Senator, I think Trumpism will be soundly rejected in the mid-term elections. Only 40 percent of the country think he is doing a good job as president.

  3. Paul G Says:


    Contrary to jeering decades of solution-empty-horse-race journalist-pundits, today’s young people are proving their dedication to the primary principle Senator Hart has long proclaimed for US victory: an incorruptible republic.

    By organizing and marching for their lives in most major US cities last week, these inspiring youngsters began their life-long mission to earn the right to an education free from fear of gunfire’s blinding light for all our children.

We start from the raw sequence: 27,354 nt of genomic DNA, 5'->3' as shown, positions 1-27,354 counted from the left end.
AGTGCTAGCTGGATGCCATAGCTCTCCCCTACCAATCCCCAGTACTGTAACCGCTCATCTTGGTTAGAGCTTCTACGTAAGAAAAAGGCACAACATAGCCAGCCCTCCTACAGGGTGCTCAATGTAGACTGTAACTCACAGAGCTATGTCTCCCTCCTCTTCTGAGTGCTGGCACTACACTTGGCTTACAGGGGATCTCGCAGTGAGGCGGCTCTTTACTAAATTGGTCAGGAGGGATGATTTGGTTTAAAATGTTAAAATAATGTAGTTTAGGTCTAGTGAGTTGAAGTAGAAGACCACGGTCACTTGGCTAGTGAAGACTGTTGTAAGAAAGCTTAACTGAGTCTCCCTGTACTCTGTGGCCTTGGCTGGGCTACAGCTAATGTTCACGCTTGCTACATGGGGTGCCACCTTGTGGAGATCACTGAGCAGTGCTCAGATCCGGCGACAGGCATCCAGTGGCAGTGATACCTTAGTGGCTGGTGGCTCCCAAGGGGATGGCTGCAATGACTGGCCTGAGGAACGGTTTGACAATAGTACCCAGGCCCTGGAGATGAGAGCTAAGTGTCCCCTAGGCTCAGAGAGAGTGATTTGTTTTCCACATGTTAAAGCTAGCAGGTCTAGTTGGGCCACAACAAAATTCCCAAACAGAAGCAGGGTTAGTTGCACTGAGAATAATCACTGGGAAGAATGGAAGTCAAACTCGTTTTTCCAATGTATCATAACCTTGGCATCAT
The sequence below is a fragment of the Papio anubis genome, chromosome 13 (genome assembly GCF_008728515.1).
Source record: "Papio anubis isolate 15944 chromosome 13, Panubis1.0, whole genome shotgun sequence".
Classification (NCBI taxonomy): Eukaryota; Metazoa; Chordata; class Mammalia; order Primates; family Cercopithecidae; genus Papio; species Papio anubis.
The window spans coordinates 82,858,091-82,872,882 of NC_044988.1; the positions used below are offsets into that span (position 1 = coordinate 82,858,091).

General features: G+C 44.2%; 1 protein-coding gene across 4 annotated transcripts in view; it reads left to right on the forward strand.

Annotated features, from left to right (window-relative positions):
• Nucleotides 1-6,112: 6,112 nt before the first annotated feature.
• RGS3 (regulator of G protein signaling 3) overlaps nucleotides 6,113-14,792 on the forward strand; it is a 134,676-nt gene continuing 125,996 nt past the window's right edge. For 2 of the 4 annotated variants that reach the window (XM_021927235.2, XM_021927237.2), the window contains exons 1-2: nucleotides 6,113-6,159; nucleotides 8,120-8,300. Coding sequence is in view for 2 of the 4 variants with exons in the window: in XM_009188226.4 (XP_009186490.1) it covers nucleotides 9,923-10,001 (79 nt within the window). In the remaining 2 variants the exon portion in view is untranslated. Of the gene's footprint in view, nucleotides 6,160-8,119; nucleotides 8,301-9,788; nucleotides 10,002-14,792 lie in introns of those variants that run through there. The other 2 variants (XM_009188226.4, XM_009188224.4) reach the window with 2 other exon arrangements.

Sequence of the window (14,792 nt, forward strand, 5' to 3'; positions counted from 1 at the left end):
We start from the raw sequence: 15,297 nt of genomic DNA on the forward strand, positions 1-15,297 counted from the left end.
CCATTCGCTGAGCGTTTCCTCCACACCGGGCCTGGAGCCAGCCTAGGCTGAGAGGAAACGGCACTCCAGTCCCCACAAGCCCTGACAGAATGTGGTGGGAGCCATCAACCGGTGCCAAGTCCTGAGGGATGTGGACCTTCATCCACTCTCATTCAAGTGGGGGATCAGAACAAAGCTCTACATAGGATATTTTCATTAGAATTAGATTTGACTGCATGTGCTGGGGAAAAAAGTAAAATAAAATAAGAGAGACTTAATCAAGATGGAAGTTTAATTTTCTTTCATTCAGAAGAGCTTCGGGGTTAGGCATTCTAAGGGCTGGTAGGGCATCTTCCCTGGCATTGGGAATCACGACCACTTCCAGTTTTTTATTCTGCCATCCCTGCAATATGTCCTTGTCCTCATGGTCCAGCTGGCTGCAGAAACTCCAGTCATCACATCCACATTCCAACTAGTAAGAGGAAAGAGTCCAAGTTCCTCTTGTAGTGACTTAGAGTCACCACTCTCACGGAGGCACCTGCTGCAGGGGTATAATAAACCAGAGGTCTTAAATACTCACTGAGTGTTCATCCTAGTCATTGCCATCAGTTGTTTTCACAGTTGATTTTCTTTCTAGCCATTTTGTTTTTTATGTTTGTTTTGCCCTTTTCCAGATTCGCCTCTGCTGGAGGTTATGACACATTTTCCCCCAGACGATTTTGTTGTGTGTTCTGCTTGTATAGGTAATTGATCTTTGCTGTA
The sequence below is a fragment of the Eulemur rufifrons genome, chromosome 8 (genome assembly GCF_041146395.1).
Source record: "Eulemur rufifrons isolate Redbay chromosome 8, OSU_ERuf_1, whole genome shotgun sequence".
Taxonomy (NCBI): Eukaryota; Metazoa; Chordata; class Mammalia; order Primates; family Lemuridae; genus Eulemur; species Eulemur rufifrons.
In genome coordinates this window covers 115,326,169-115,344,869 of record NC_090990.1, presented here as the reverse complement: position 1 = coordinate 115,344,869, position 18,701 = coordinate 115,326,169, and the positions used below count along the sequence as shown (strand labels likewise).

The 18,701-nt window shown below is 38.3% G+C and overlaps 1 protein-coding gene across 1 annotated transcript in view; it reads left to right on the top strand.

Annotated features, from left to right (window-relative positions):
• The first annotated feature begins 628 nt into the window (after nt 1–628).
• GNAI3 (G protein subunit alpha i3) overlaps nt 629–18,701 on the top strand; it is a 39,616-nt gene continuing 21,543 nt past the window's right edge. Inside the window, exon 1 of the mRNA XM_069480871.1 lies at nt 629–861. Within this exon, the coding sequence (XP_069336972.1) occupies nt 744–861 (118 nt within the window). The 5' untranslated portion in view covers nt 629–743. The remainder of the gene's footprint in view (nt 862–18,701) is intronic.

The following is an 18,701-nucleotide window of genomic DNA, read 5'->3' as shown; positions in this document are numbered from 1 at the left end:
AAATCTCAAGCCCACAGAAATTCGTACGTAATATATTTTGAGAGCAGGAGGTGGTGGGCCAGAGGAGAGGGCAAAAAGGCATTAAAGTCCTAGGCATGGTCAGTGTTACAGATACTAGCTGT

However slowly tittering mean-spirited journalists and lobbyist-politicians may dissolve in the blaze of enlightenment these dedicated young people have so recently sparked, our students urgently need its older but wiser statesmen to keep our founders’ trampled torch aflame; to restore our republic.

  4. Eric Jacobson Says:

    Thank you Paul G for the WB Yeats quote! The poet captured the “homo jounalistus” species perfectly. The only modern writer I know who has expressed anything close to the insight of Yeats into the at once superficial other-directed and insufferably arrogant, non-objective and parasitical character of what the late great Richard ben Kramer memorably called “bigfoot journalists” is Janet Malcolm. She famously wrote:

    “Every journalist who is not too stupid or full of himself to notice what is going on knows that what he does is morally indefensible. He is a kind of confidence man, preying on people’s vanity, ignorance, or loneliness, gaining their trust and betraying them without remorse….The writer ultimately tires of the subject’s self-serving story, and substitutes a story of his own.” https://www.goodreads.com/work/quotes/791731